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Dacil Tania Juif

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Visiting Professor


Despacho: 18.2.A.02




Research interests

• Economic history of developing regions
• The impact of mining activities on wellbeing
• Taxation in colonial Africa
• Long-run human capital formation
• Migration
• Women’s work in the course of industrialization




Master in Economic Development and Growth Economic History 19th and 20th century


Selected Publications 

Juif, Dácil, Baten, Joerg, and Pérez-Artés, Mari Carmen (2020): “Numeracy of Religious Minorities in Spain and Portugal during the Inquisition Era”, Journal of Iberian and Latin American Economic History, 38(1), 147-184.

Juif, Dácil and Gloria Quiroga (2019). “Do you have to be tall and educated to be a migrant? Evidence from Spanish recruitment records, 1890-1950”. Economics and Human Biology, 34, 115-124.

Juif, Dácil (2019). “Paternalism, profitmaking and African agency: Mining and the spread of education in the Belgian Congo”. In: Diebolt, C., Rijpma, A., Carmichael, S., Dilli, S., Störmer, C. (Eds.). Cliometrics of the Family. Studies in Economic History Series, Springer Cham (pp. 305-332).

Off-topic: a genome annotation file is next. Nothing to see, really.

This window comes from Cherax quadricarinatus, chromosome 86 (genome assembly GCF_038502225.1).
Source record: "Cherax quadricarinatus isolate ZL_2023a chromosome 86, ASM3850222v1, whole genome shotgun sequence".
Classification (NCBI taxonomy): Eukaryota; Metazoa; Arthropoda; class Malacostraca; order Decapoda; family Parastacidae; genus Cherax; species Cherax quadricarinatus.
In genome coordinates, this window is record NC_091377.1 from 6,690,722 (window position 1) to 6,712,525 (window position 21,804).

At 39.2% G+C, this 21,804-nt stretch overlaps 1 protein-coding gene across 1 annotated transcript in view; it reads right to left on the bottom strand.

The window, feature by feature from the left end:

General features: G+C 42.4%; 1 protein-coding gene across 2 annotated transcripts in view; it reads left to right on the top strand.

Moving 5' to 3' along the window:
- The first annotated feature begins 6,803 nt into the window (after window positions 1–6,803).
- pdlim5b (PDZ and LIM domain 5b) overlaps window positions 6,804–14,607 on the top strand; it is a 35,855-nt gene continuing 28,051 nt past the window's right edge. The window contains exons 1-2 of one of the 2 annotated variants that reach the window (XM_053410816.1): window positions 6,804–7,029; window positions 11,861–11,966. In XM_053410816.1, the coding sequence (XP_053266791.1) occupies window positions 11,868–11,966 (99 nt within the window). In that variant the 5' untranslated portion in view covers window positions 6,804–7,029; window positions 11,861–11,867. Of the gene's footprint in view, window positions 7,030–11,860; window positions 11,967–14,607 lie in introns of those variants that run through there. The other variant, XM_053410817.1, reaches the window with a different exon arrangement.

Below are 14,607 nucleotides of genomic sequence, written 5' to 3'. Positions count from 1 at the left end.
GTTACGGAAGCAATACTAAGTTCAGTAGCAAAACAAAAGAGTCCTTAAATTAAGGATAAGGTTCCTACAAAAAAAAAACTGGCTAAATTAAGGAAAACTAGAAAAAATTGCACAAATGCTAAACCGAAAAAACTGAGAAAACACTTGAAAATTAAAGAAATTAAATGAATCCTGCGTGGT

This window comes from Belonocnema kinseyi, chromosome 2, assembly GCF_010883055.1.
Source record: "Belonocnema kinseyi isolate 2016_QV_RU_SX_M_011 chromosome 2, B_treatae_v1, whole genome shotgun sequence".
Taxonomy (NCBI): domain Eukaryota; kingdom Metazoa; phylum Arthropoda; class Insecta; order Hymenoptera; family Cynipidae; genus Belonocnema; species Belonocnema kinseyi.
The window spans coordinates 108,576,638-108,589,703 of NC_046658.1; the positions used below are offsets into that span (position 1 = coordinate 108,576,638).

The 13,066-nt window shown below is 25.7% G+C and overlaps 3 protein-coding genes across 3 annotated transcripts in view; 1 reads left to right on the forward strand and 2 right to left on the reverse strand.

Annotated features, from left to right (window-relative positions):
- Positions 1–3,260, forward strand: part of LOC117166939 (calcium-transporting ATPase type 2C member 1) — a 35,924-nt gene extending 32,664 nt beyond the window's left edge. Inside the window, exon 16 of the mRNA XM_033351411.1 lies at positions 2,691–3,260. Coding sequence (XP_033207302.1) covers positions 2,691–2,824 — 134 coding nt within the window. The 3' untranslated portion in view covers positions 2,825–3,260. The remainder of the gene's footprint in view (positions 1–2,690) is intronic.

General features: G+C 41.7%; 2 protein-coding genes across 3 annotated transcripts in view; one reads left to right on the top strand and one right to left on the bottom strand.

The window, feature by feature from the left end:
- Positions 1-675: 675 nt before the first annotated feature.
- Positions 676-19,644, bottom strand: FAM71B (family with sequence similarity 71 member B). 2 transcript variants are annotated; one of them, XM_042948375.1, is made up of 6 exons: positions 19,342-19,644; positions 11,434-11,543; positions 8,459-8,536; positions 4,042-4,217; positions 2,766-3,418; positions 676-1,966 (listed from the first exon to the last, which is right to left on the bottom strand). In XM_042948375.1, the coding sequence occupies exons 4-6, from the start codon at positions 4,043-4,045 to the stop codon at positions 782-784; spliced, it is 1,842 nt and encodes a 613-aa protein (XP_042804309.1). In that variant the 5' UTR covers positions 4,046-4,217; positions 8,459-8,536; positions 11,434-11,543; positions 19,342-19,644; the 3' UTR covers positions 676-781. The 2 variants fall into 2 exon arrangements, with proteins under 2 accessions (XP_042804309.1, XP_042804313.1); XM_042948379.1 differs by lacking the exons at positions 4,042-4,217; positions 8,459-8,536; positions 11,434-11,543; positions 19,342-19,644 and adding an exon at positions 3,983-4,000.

Alexopoulou, Kleoniki, and Dácil Juif (2017). “Colonial State Formation Without Integration: Tax Capacity and Labour Regimes in Portuguese Mozambique (1890s-1970s)”. International Review of Social History, 62(2): 215-252

Juif, Dácil, and Ewout Frankema (2016). “From Coercion to Compensation: Institutional
responses to labour scarcity in the Central African Copperbelt”. Journal of
Institutional Economics, 1-31.

Juif, Dácil (2015). “Skill Selectivity in Transatlantic Migration: The Case of Canary Islanders in
Cuba”. Journal of Iberian and Latin American Economic History, 33: 189-222.

Baten, Jörg, and Dácil Juif (2014). “A Story of Large Land Owners and Math Skills: Inequality
and Human Capital Formation in the Long-Run Development, 1820-2000”. Journal of
Comparative Economics, 42(2): 375-401.

Juif, Dácil, and Jörg Baten (2013). “On the Human Capital of ‘Inca’ Indios before and after the
Spanish Conquest: Was there a ‘Pre-Colonial Legacy’?”. Explorations in Economic
History, 50 (1): 227–241.

Work in Progress